PMCID: PMC3485329  PMID: 23119078
4.  From muscle research to clinical applications: Do glutamate antagonists aid muscle recovery? 
It has been shown in the rat, that during the first five postnatal days, motoneurons are particularly vulnerable to excitotoxic cell death and glutamate receptors play a significant role in this time-dependent process. Various categories of glutamate blockers (MK-801, Mg, PNQX, DAP-5) have various actions on the respective receptors. Furthermore, the different response between mature and immature motoneurons following injury is attributed to the quantity of glutamate receptors on the cell membrane. The effect of these substances on the recovery of fast and slow muscles after sciatic nerve crush, at critical developmental stages, shows a variable but impressive reversal of the devastating effects on rat muscle properties, which is different between fast and slow muscles. In addition, blocking of NMDA receptors by various substances rescues motoneurons and increases the number of motor units surviving into adulthood.
In this way, glutamate receptor blockers may represent a promising therapeutic approach to retain nerve and muscle function during neurodegenerative events.
PMCID: PMC3666501  PMID: 23738276
excitotoxicity; glutamate antagonists; muscle plasticity; reinnervation; NMDA; AMPA
5.  Contractile properties and movement behaviour in neonatal rats with axotomy, treated with the NMDA antagonist DAP5 
BMC Physiology  2012;12:5.
It is well known that axotomy in the neonatal period causes massive loss of motoneurons, which is reflected in the reduction of the number of motor units and the alteration in muscle properties. This type of neuronal death is attributed to the excessive activation of the ionotropic glutamate receptors (glutamate excitotoxicity). In the present study we investigated the effect of the NMDA antagonist DAP5 [D-2-amino-5-phosphonopentanoic acid] in systemic administration, on muscle properties and on behavioural aspects following peripheral nerve injury.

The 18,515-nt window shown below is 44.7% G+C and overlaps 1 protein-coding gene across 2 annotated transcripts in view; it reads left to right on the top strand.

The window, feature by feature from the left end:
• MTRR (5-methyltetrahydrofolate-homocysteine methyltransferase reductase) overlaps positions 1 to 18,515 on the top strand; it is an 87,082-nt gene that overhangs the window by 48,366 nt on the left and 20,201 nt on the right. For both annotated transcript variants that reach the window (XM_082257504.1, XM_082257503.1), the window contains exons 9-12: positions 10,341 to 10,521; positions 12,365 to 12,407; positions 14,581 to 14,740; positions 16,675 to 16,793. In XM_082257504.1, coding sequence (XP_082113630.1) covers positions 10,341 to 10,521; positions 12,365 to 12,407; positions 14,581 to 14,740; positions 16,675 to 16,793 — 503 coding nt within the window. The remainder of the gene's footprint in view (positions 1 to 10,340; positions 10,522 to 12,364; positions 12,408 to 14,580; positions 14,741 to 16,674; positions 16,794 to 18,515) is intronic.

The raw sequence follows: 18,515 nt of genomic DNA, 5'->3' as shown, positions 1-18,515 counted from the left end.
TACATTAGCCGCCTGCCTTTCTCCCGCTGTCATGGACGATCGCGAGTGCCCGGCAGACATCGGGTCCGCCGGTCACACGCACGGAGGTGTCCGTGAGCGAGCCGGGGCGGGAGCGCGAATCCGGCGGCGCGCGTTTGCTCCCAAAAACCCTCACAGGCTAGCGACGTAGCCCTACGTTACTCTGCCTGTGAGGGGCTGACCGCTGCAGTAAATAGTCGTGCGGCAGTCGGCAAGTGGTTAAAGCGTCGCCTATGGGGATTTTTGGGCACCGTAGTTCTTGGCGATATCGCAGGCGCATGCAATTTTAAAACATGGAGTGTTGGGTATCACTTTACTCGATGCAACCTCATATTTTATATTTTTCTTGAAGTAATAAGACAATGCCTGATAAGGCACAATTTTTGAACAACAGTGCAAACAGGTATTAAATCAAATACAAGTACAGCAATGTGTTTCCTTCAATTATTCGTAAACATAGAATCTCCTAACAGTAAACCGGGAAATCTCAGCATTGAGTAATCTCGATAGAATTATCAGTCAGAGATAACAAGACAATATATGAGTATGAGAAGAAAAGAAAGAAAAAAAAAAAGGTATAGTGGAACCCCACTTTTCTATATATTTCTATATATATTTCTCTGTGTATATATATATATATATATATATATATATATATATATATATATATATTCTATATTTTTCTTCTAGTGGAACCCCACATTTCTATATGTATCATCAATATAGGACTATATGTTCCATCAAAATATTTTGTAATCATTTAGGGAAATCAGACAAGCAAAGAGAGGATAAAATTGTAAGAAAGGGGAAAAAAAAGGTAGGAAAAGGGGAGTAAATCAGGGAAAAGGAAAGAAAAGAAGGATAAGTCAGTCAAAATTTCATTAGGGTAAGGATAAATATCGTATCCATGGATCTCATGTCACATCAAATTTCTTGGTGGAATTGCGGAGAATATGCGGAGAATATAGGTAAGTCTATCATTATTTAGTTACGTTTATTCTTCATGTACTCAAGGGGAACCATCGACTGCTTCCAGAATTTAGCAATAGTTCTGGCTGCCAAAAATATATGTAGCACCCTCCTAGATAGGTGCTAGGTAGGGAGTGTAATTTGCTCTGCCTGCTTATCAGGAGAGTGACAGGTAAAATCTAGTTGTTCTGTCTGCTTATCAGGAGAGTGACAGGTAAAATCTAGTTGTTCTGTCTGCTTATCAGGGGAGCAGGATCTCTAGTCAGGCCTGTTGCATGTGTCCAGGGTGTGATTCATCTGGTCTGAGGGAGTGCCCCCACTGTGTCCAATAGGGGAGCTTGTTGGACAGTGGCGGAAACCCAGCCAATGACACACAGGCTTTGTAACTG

Wistar rats were subjected to sciatic nerve crush on the second postnatal day. Four experimental groups were included in this study: a) controls (injection of 0.9% NaCl solution) b) crush c) DAP5 treated and d) crush and DAP5 treated. Animals were examined with isometric tension recordings of the fast extensor digitorum longus and the slow soleus muscles, as well as with locomotor tests at four time points, at P14, P21, P28 and adulthood (2 months).
1. Administration of DAP5 alone provoked no apparent adverse effects. 2. In all age groups, animals with crush developed significantly less tension than the controls in both muscles and had a worse performance in locomotor tests (p < 0.01). Crush animals injected with DAP5 were definitely improved as their tension recordings and their locomotor behaviour were significantly improved compared to axotomized ones (p < 0.01). 3. The time course of soleus contraction was not altered by axotomy and the muscle remained slow-contracting in all developmental stages in all experimental groups. EDL, on the other hand, became slower after the crush (p < 0.05). DAP5 administration restored the contraction velocity, even up to the level of control animals 4. Following crush, EDL becomes fatigue resistant after P21 (p < 0.01). Soleus, on the other hand, becomes less fatigue resistant. DAP5 restored the profile in both muscles.
Our results confirm that contractile properties and locomotor behaviour of animals are severely affected by axotomy, with a differential impact on fast contracting muscles. Administration of DAP5 reverses these devastating effects, without any observable side-effects. This agent could possibly show a therapeutic potential in other models of excitotoxic injury as well.